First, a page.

If you believe in heaven, or care to get there, what can you do? Earn your way with a sufficient number of sufficiently good works? Endure religious rituals carried out with great attention to detail and tradition? Can you petition a kind, motherly God to reward you for making the right choices? Or will a stern, fatherly God pick you—of all people—as if for a team, as if for a job—and for no other reason than “His sovereign good pleasure”? These are ancient questions, with no comforting answers. And heaven is not the only destination in view. Similar questions can be asked in this life about the desire for health, prosperity, peace, justice.
Some answers can be found in the New and Old Testaments, but they are troublesome. In his letter to the Ephesians, (1: 4-7), Paul writes these words:
For he chose us in him before the creation of the world to be holy and blameless in his sight. In love he predestined us to be adopted as his sons through Jesus Christ, in accordance with his pleasure and will—to the praise of his glorious grace, which he has freely given us in the One he loves.
It is clear throughout the Bible that not all will be selected—not for grace, not for the team, not for the job. Here is clarification in Paul’s letter to the Romans, (9: 14-18) which recalls passages in the Old Testament:
What then shall we say? Is God unjust? Not at all! For he says to Moses, “I will have mercy on whom I have mercy, and I will have compassion on whom I have compassion.” It does not, therefore, depend on man’s desire or effort, but on God’s mercy. For the Scripture says to Pharaoh: “I raised you up for this very purpose, that I might display my power in you and that my name might be proclaimed in all the earth.” Therefore God has mercy on whom he wants to have mercy, and he hardens whom he wants to harden.”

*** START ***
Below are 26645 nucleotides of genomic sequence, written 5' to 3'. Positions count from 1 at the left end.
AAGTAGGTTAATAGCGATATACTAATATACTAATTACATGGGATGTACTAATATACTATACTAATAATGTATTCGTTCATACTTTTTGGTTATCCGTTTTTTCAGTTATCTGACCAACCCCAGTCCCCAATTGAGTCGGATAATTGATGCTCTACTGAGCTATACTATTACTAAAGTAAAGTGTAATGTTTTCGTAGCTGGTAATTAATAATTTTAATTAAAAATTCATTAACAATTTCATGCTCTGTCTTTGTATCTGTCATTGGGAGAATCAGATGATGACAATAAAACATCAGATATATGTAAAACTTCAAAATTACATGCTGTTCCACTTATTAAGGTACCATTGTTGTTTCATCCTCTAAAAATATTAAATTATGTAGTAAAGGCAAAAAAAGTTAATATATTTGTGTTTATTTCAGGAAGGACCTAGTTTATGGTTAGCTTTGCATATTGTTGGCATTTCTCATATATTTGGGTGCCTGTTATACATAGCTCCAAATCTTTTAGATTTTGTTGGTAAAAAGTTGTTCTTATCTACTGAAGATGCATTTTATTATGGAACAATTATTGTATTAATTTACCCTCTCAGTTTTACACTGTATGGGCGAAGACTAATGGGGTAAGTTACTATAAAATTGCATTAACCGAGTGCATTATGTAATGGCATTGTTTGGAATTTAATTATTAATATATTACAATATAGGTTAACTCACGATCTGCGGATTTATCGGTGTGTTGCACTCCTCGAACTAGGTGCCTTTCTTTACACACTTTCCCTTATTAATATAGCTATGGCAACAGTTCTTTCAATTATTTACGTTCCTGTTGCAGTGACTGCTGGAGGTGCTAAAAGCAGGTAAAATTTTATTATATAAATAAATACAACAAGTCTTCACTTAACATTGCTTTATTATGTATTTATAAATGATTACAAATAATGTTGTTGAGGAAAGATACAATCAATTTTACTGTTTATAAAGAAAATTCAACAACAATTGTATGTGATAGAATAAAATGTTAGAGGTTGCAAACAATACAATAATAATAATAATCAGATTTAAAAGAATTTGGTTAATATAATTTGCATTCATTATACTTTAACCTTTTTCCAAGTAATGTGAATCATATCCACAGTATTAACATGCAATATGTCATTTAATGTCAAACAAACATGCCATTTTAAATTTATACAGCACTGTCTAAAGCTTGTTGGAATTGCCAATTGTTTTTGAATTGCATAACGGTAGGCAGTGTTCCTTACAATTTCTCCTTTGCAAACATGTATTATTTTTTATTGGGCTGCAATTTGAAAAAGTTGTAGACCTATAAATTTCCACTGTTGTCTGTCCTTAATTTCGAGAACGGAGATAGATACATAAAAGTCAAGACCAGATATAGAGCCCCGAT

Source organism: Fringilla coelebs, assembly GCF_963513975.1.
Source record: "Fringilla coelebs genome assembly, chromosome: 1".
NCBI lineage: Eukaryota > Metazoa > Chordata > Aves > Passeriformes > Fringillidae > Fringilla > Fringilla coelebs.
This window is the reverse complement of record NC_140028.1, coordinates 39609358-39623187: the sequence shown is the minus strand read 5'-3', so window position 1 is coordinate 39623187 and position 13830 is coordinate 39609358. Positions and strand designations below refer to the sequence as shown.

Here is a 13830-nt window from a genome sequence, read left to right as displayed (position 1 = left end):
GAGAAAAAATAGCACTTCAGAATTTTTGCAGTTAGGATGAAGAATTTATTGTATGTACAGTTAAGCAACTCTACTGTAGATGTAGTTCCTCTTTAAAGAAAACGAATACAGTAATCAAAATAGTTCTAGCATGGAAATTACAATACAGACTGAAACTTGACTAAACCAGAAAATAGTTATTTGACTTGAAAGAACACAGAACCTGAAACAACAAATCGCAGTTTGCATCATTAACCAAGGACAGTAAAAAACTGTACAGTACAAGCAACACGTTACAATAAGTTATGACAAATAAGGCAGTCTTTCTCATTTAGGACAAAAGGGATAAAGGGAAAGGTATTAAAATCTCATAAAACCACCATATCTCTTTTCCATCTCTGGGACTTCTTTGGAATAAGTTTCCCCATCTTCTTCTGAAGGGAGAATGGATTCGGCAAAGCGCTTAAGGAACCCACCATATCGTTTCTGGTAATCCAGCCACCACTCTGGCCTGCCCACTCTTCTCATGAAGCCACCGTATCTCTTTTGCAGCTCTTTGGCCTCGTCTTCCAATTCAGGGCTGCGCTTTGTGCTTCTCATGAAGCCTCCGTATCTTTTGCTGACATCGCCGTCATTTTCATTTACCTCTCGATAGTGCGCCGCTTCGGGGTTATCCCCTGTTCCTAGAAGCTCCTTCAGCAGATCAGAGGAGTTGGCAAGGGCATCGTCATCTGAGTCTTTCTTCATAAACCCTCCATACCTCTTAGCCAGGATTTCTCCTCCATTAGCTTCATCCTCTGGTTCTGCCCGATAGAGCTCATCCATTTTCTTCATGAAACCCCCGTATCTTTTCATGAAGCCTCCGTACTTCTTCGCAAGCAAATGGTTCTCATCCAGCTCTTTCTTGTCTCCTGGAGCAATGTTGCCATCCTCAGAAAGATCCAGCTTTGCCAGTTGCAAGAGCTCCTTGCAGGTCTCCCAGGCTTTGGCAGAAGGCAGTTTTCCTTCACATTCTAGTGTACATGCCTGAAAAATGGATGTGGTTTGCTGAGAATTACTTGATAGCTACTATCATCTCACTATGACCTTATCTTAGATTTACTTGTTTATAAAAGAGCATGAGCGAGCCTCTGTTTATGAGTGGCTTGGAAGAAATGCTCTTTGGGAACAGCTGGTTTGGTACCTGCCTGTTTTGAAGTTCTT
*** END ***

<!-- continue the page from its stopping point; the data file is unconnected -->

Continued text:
An earthier expression of this idea is in Isaiah 45: 9-10:
“Woe to him who quarrels with his Maker, to him who is but a potsherd among the potsherds on the ground. Does the clay say to the potter, ‘What are you making?’
These scriptural observations support a concept known to Calvinists as unconditional election, the U in the famous acronym T.U.L.I.P. This was Calvin’s five point response to the Arminians, thought to express key points of his theology of salvation. Unconditional election is the idea that God elects from among the mass of depraved humanity—all of us, that is—a subset who will receive the grace of faith in Jesus Christ, and so be saved. Charles H. Spurgeon summarizes the implications of unconditional election in this way:
“I believe the doctrine of election, because I am quite sure that if God had not chosen me I would never have chosen him; and I am sure he chose me before I was born, or else he never would have chosen me afterward.”
While the total depravity of humankind is easy to demonstrate, the concept of unconditional election, along with its corollary of predestination, is offensive to many because of its current political incorrectness. Doesn’t everyone get a prize in this superficially egalitarian society? Doesn’t everyone go to heaven if they are reasonably moral and follow procedure?
It may be that ideas like election and predestination are universal, with expression in other religions besides Christianity. (It would be interesting to hear from people of other faith traditions whether this is true.) Though the conflict between late 16th century Calvinists and Arminians seems obscure now, the basic debate—whether personal salvation is solely at God’s discretion or a product of our own efforts—remains a root cause of our culture wars.